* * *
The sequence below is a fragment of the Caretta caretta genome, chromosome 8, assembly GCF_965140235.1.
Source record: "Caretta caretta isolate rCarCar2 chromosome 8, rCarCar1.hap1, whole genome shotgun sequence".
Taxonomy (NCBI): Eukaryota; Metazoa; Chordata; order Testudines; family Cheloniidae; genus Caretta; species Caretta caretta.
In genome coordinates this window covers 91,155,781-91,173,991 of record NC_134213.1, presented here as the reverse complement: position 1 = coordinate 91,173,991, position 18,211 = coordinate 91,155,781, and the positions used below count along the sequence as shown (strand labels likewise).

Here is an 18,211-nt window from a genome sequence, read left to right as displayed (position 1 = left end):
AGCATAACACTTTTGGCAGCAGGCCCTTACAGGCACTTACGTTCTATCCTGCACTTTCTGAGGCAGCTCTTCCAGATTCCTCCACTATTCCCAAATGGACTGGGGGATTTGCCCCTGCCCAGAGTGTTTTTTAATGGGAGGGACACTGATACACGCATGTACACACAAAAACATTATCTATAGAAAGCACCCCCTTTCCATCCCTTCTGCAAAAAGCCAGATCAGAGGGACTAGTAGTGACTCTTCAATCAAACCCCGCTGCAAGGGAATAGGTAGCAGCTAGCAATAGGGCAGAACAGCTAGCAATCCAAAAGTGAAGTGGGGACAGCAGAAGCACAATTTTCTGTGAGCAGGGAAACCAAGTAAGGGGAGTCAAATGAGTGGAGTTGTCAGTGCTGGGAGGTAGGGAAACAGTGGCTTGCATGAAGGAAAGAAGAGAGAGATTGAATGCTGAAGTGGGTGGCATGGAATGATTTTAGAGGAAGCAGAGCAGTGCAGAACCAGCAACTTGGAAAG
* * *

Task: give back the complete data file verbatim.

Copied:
The sequence below is a fragment of the Caretta caretta genome, chromosome 8, assembly GCF_965140235.1.
Source record: "Caretta caretta isolate rCarCar2 chromosome 8, rCarCar1.hap1, whole genome shotgun sequence".
Taxonomy (NCBI): Eukaryota; Metazoa; Chordata; order Testudines; family Cheloniidae; genus Caretta; species Caretta caretta.
In genome coordinates this window covers 91,155,781-91,173,991 of record NC_134213.1, presented here as the reverse complement: position 1 = coordinate 91,173,991, position 18,211 = coordinate 91,155,781, and the positions used below count along the sequence as shown (strand labels likewise).

Here is an 18,211-nt window from a genome sequence, read left to right as displayed (position 1 = left end):
AGCATAACACTTTTGGCAGCAGGCCCTTACAGGCACTTACGTTCTATCCTGCACTTTCTGAGGCAGCTCTTCCAGATTCCTCCACTATTCCCAAATGGACTGGGGGATTTGCCCCTGCCCAGAGTGTTTTTTAATGGGAGGGACACTGATACACGCATGTACACACAAAAACATTATCTATAGAAAGCACCCCCTTTCCATCCCTTCTGCAAAAAGCCAGATCAGAGGGACTAGTAGTGACTCTTCAATCAAACCCCGCTGCAAGGGAATAGGTAGCAGCTAGCAATAGGGCAGAACAGCTAGCAATCCAAAAGTGAAGTGGGGACAGCAGAAGCACAATTTTCTGTGAGCAGGGAAACCAAGTAAGGGGAGTCAAATGAGTGGAGTTGTCAGTGCTGGGAGGTAGGGAAACAGTGGCTTGCATGAAGGAAAGAAGAGAGAGATTGAATGCTGAAGTGGGTGGCATGGAATGATTTTAGAGGAAGCAGAGCAGTGCAGAACCAGCAACTTGGAAAG